My Lords, after long negotiations we have arrived at an outcome that was pretty predictable. Scotland has taken the approach of “What we have we hold” and has very largely succeeded in that. The UK Government have followed the philosophy of Mr Wilfred Pickles: “Give ‘em the money, Mabel”. It all takes as the starting point the Barnett formula with all its faults. Reference has been made to the fact that there is no provision for needs. Scotland has a substantially greater GDP per head than Wales and, indeed, all the regions of England except London and the south-east, but its public spending per head is substantially higher. All efforts since 2009 to tackle the concept of needs have foundered.
The other flaw, as described by the noble Lord, Lord Lang, is that this is incremental rather than based on levels. At the end of each spending round there is a calculation of the increase in spending in English departments and a population share is applied to Scotland. The population of Scotland has for many years been growing more slowly, so that share, within the Barnett formula, should gradually decline over time. The problem is that it is adjusted, I believe, with a considerable lag, resulting in Scotland always being overpaid as the population is calculated as being higher than it is. Is a bit like the old payrolls of the print unions before reform.
It is a bit like PAYE. If you get a tax code from your inspector, and then it turns out at the end of the year that you have not paid enough tax, he does not one but two things: he adjusts the tax code to capture what he thinks will be the right amount of expenditure for the coming year, but he also adds a bit more or takes a bit more off the tax code, to ensure that the past excess was recovered. Of course, in the Barnett formula, that second adjustment never takes place.
I am getting to the important area of lack of clarity. We are told that, on the one hand, there has always been in its 30-odd years an element of applying a population share. The Barnett formula accepted that that would decline over time. Then there is the sentence about protecting Scotland against population risk. There are two interpretations of this, which have very different outcomes. The first is that you do the Barnett formula in the normal way, including the calculation of a population share. Then you come to the BGA—the block grant adjustment—which is on the basis of a per capita change in tax. In other words, a population element that is frozen applies only to the block grant. If it means that the adjustment on the expenditure side has also been frozen, it is not simply perpetuating the Barnett formula as we have known it, it is making it more generous. We need to know which it is. One is what we would always expect to be the outcome of these negotiations, and the other is an outrage. That ought to be explained to us.
One feature of this is that the balance of risks between Scotland and the rest of the United Kingdom has been changed to some degree. Scotland has been set a challenge. If it is to maintain the block grant at the rate that it would have grown had the Barnett formula never been changed, it now has to increase tax per head at least as fast as in the rest of the United Kingdom. That is taking the population out of that bit of it. That is quite a considerable challenge. What I think is happening here is that we are entrenching an existing privilege. It is preserving the unfairness to the other devolved Administrations and the English regions. Maybe we have the prospect that it will not get any worse, but that all depends on the answer to the question about whether the population share on the expenditure side is also being frozen.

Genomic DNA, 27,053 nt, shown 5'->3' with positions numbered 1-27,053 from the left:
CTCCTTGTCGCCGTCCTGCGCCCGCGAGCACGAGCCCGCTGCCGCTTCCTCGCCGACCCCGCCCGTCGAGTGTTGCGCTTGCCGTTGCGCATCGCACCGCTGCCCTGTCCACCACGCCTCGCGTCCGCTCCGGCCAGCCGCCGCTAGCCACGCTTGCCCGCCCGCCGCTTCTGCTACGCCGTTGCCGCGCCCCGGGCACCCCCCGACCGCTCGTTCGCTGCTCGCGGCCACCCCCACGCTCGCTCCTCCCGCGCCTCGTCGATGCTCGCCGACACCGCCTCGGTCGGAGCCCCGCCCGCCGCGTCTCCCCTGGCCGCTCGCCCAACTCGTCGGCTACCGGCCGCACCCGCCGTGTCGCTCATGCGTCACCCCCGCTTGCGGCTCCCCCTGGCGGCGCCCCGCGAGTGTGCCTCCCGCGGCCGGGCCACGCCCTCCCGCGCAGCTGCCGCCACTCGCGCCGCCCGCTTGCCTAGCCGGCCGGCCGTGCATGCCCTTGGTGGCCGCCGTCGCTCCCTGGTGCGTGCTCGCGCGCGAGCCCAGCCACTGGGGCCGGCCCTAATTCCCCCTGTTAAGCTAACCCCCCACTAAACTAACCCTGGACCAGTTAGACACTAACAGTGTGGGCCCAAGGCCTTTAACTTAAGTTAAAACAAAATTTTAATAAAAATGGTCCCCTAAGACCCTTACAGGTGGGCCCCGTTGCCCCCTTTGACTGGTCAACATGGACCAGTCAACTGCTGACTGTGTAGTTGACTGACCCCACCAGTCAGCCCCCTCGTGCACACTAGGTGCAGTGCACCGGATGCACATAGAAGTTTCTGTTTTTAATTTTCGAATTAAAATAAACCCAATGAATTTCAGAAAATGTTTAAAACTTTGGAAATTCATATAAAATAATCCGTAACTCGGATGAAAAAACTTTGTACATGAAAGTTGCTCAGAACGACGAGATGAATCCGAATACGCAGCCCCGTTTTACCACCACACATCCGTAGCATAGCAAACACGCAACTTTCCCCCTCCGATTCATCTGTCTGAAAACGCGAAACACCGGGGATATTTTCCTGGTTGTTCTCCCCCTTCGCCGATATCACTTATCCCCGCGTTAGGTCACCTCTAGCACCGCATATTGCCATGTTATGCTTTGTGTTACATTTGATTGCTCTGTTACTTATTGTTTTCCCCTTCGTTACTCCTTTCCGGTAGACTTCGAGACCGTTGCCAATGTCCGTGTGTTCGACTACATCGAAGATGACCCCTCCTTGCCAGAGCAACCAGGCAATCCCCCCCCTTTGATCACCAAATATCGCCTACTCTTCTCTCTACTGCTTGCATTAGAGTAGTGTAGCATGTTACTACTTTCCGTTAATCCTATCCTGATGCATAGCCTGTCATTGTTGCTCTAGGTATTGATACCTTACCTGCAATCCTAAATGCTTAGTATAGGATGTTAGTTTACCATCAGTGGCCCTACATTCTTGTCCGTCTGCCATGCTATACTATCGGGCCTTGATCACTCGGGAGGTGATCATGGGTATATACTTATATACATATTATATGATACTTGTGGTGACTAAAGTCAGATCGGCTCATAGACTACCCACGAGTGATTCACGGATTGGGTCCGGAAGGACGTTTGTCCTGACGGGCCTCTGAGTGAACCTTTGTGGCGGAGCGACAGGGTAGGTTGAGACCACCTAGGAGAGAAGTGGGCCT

A point was made about borrowing. I think the answer is that under an amendment that was originally tabled by my noble friend Lord Kerr, but has now been effectively adopted by the Government, limits will be set. It is recognised that the borrowing of Scotland is part of the borrowing of the United Kingdom. Whether the Government explicitly say it is guaranteed, effectively it is.
My conclusion is that we have been blackmailed by threats of a second referendum if the Smith commission was not implemented in full. We need to lose our fear of the second referendum because it is now apparent that, having been sold a prospectus that Scotland could afford to go it alone with no great detriment to its economic prospects, with oil at $110 per barrel, it cannot do it with oil at $33 a barrel. In effect, it would be voting for bankruptcy. I suspect that a lot of this stuff is bluff and in future negotiations we should not be intimidated by it.
My Lords, we have arrived at a rather unsatisfactory situation. We were given the fiscal framework at the end of last week. We have seen no worked examples and have had no opportunities to scrutinise the framework in any detail. The Economic Affairs Committee spent some months evaluating all the aspects of the fiscal framework and, in particular, the various methods that could be used to adjust the block grant. None of them was perfect. Indeed, it was extremely difficult and we concluded that to meet both the requirement for fairness with reconciling the Barnett formula and the various elements of the fiscal framework, somebody would lose out.